writing code

Syntactic-sugar: exclude

I am a fan of higher order functions in Swift, allowing for mapping, filtering, and reducing on sequences - like in the following example:

let points = [1.0, 1.5, -3.8, 0.5]
let positive = points.filter { $0 > 0 }

The above code will print: [1.0, 1.5, 0.5] because those are the doubles above 0. This is because of the closure given to filter(), and even though $0 > 0 can be easy to read, closures can become complex, why often declare them as a function:

func isPositive(_ number: Double) -> Bool {
    return number > 0
let points = [1.0, 1.5, -3.8, 0.5]
let positive = points.filter(isPositive)

Easy. But now, what if I wanted to get all the negative numbers? There is a couple of solutions:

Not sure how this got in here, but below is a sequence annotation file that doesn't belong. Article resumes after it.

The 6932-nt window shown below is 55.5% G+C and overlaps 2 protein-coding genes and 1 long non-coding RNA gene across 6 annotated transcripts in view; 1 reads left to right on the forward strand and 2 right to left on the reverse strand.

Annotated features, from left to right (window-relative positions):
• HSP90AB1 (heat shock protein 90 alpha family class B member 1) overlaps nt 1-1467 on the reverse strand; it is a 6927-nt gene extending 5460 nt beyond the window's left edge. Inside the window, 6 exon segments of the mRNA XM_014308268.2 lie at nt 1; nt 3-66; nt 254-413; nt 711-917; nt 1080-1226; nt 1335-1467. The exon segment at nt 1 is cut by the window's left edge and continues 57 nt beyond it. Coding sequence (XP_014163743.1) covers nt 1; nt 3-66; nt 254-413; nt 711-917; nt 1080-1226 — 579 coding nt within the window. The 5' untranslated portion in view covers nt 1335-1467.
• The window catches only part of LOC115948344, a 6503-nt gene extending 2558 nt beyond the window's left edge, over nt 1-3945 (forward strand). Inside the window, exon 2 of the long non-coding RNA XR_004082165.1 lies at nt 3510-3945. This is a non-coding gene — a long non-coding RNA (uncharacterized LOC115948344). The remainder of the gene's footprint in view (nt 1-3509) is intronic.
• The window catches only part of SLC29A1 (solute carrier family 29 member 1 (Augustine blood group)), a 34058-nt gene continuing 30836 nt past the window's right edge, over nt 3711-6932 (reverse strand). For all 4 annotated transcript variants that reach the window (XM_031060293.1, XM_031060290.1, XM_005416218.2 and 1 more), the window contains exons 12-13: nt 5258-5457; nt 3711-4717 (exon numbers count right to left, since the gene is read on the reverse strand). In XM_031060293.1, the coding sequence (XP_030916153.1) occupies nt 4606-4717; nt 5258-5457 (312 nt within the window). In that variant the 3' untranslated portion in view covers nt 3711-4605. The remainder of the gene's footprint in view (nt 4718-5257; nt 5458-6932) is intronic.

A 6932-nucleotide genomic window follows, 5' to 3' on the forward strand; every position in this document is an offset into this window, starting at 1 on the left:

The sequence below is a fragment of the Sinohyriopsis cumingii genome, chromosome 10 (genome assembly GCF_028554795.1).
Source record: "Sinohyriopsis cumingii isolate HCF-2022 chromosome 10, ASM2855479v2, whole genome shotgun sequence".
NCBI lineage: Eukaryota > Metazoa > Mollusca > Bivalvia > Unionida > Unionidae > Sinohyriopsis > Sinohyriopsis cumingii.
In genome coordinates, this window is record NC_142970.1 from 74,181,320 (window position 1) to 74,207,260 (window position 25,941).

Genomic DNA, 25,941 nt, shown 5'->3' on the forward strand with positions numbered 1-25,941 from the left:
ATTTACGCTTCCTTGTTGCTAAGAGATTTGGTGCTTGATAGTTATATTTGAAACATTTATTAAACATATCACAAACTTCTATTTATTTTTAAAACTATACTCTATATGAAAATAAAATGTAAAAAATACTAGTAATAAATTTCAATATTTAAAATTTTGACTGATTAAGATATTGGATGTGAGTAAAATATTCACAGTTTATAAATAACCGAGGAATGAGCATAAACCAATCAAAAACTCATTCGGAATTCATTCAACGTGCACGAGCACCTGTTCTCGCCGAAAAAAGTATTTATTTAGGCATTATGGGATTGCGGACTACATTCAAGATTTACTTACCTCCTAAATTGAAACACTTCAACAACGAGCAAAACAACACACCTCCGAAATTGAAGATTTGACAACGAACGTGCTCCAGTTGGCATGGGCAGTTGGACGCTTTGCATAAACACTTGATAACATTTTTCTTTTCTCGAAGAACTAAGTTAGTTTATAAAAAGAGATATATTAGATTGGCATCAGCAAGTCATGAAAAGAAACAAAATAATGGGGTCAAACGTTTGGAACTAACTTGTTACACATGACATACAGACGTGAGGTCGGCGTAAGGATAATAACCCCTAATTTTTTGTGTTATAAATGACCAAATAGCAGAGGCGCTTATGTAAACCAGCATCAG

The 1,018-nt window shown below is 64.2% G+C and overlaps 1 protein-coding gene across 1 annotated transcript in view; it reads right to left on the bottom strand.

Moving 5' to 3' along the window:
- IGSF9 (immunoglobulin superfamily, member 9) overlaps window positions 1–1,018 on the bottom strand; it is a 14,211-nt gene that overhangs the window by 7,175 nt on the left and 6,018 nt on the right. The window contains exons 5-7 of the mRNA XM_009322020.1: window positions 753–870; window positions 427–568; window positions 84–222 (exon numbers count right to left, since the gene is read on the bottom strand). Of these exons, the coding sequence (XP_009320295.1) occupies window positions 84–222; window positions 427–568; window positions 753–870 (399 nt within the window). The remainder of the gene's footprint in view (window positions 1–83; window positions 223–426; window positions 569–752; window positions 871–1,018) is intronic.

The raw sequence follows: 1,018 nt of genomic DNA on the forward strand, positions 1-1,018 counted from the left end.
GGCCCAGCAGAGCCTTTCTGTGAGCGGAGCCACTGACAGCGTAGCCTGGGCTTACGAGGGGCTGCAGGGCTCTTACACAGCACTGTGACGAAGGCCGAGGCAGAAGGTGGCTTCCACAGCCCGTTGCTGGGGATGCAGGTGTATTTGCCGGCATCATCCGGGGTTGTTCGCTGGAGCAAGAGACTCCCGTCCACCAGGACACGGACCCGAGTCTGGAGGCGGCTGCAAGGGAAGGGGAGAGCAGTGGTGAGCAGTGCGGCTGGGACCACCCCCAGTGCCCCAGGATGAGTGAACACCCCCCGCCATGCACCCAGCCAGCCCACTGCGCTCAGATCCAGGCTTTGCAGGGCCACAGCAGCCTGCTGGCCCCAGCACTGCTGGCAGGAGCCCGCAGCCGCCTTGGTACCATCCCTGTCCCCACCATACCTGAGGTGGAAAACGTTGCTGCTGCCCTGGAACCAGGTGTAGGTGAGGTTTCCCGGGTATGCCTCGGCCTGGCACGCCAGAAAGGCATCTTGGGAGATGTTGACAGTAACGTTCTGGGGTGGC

• I could create a corresponding isNegative(double) -> Bool function, but thinking about it, I would have to follow this pattern of creating a sorting function for both including and excluding on each parameter.
  • I could take a step back, and provide the filter with a closure: points.filter { !isPositive($0) }, but that again can become complex.

Exclude() - the long lost brother

That is why I created this little extension, which does the opposite of the filter function:

extension Sequence {
    func exclude(_ predicate: (Self.Element) throws -> Bool) rethrows -> [Self.Element] {
        return try self.filter { try !predicate($0) }

We can see that it simply wraps a negation of filter, why it is syntactic sugar, but it allows us to now do the following:

let points = [1.0, 1.5, -3.8, 0.5]
let negative = points.exclude(isPositive)

Which I think is pretty neat.